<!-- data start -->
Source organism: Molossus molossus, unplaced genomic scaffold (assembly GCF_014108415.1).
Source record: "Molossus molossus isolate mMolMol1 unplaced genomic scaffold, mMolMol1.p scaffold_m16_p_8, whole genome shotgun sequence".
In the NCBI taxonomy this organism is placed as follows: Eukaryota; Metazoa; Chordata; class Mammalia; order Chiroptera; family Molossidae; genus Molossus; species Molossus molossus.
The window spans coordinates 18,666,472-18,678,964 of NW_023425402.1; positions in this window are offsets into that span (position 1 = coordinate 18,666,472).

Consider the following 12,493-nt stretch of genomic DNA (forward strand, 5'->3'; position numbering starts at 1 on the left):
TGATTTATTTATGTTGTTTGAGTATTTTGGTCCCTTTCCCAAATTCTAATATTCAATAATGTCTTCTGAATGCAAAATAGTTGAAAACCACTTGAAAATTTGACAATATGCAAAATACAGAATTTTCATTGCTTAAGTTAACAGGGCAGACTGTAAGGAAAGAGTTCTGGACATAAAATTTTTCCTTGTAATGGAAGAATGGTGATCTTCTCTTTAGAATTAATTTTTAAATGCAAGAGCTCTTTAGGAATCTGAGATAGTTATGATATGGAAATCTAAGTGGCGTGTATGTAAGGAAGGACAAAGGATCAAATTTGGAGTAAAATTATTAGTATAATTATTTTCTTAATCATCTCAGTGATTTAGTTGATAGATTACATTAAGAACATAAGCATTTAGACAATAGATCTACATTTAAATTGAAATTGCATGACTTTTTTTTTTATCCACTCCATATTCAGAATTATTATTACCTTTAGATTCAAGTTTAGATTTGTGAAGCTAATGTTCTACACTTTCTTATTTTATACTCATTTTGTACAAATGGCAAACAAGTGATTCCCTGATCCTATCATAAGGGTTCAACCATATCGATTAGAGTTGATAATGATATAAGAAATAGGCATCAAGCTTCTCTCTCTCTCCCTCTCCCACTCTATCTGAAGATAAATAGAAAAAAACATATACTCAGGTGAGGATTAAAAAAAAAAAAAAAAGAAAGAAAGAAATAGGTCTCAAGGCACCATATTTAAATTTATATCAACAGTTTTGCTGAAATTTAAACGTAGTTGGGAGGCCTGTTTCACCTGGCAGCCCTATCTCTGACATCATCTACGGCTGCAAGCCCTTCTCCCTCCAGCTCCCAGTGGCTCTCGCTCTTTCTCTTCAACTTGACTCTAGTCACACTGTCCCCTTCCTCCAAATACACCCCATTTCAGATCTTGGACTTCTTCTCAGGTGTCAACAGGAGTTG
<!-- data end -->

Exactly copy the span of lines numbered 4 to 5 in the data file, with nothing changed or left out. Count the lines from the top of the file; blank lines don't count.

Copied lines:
The window spans coordinates 18,666,472-18,678,964 of NW_023425402.1; positions in this window are offsets into that span (position 1 = coordinate 18,666,472).

Consider the following 12,493-nt stretch of genomic DNA (forward strand, 5'->3'; position numbering starts at 1 on the left):